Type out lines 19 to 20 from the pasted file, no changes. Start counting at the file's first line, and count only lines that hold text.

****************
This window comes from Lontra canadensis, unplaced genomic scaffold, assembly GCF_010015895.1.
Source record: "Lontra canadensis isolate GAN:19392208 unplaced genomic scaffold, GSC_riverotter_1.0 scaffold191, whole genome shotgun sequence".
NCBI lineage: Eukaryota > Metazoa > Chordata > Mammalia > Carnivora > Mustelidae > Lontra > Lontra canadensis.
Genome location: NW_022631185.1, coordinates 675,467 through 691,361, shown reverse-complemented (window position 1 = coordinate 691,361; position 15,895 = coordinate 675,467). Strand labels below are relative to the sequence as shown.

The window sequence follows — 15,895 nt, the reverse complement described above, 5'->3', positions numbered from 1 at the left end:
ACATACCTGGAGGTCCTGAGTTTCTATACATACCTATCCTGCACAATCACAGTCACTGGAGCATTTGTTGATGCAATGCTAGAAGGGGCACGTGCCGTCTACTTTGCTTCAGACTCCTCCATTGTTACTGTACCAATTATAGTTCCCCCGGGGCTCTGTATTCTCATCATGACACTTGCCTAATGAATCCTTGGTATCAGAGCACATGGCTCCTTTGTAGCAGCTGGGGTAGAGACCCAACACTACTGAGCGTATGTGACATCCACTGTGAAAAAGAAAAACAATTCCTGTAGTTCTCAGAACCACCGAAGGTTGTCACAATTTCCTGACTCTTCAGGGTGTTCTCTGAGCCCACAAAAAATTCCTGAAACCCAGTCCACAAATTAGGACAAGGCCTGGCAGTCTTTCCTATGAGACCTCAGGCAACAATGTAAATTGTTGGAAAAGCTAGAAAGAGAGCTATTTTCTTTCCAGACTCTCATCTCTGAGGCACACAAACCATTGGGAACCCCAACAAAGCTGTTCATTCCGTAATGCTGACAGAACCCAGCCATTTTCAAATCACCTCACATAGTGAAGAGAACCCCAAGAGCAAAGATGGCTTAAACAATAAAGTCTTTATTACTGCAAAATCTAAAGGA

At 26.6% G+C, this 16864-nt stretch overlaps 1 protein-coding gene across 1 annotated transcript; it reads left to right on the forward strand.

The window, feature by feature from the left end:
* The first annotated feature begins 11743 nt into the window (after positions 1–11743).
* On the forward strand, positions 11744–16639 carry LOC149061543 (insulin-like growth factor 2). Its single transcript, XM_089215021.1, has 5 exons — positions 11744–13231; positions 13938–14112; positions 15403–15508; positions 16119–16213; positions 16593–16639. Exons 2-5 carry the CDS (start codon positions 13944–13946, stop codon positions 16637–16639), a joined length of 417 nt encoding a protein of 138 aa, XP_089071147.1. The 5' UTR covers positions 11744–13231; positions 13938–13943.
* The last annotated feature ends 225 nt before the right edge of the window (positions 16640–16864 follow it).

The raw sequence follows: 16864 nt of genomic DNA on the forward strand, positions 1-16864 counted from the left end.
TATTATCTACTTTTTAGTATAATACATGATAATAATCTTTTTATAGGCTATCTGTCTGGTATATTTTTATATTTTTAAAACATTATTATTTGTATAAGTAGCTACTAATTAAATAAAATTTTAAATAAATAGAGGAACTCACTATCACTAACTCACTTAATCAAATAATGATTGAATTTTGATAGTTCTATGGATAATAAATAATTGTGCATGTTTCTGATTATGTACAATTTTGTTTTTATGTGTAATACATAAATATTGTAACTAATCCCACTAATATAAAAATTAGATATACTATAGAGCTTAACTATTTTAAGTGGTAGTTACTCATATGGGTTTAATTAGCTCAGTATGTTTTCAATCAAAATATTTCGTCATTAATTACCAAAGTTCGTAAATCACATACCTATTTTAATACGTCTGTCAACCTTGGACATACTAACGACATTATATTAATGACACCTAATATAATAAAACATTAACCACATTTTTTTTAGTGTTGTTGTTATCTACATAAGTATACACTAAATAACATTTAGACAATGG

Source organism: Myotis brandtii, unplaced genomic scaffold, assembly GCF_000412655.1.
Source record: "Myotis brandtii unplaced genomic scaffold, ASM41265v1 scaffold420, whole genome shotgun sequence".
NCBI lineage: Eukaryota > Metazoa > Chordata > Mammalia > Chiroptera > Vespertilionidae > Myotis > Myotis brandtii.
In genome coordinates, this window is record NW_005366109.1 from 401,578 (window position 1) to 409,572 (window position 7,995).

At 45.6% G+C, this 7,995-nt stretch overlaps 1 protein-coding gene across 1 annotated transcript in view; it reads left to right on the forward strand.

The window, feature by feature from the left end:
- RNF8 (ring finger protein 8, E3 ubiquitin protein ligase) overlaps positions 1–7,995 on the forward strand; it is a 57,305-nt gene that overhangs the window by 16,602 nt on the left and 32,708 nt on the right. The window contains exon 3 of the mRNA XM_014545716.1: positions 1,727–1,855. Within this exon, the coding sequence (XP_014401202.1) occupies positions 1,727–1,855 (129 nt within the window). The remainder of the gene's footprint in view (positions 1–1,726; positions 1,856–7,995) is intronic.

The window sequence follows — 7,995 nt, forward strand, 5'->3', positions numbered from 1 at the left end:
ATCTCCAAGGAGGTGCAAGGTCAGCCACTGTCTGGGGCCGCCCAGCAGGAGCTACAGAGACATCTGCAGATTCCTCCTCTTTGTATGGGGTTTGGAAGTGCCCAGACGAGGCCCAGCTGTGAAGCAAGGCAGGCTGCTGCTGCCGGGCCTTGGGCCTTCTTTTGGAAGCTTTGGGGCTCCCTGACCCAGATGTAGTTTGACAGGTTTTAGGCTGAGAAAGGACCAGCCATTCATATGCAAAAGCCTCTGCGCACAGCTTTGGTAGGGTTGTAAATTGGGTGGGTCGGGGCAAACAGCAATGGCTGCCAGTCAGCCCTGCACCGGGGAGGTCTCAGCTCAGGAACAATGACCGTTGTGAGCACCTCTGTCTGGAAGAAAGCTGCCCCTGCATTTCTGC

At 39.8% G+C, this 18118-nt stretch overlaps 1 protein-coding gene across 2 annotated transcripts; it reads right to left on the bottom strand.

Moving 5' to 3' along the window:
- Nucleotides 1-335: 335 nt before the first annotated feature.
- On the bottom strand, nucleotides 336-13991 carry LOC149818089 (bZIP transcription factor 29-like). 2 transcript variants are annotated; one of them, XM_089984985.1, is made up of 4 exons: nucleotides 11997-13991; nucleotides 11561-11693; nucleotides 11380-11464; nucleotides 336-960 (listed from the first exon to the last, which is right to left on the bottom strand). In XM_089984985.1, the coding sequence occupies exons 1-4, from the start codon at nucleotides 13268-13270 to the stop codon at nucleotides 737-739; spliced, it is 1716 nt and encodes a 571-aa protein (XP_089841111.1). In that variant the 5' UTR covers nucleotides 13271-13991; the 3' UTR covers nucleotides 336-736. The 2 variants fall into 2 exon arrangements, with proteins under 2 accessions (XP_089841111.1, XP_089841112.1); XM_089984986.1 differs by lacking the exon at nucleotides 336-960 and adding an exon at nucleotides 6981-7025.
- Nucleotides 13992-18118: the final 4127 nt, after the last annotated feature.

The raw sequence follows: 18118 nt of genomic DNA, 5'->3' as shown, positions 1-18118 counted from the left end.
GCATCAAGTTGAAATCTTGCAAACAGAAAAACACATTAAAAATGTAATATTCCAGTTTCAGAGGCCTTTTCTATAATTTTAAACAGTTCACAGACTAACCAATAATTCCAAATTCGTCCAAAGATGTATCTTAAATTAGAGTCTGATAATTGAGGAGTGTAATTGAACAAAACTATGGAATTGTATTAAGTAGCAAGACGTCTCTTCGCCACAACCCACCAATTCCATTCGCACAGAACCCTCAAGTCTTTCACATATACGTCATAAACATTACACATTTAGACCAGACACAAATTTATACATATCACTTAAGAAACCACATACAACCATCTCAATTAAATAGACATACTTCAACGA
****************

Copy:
The window, feature by feature from the left end:
- RNF8 (ring finger protein 8, E3 ubiquitin protein ligase) overlaps positions 1–7,995 on the forward strand; it is a 57,305-nt gene that overhangs the window by 16,602 nt on the left and 32,708 nt on the right. The window contains exon 3 of the mRNA XM_014545716.1: positions 1,727–1,855. Within this exon, the coding sequence (XP_014401202.1) occupies positions 1,727–1,855 (129 nt within the window). The remainder of the gene's footprint in view (positions 1–1,726; positions 1,856–7,995) is intronic.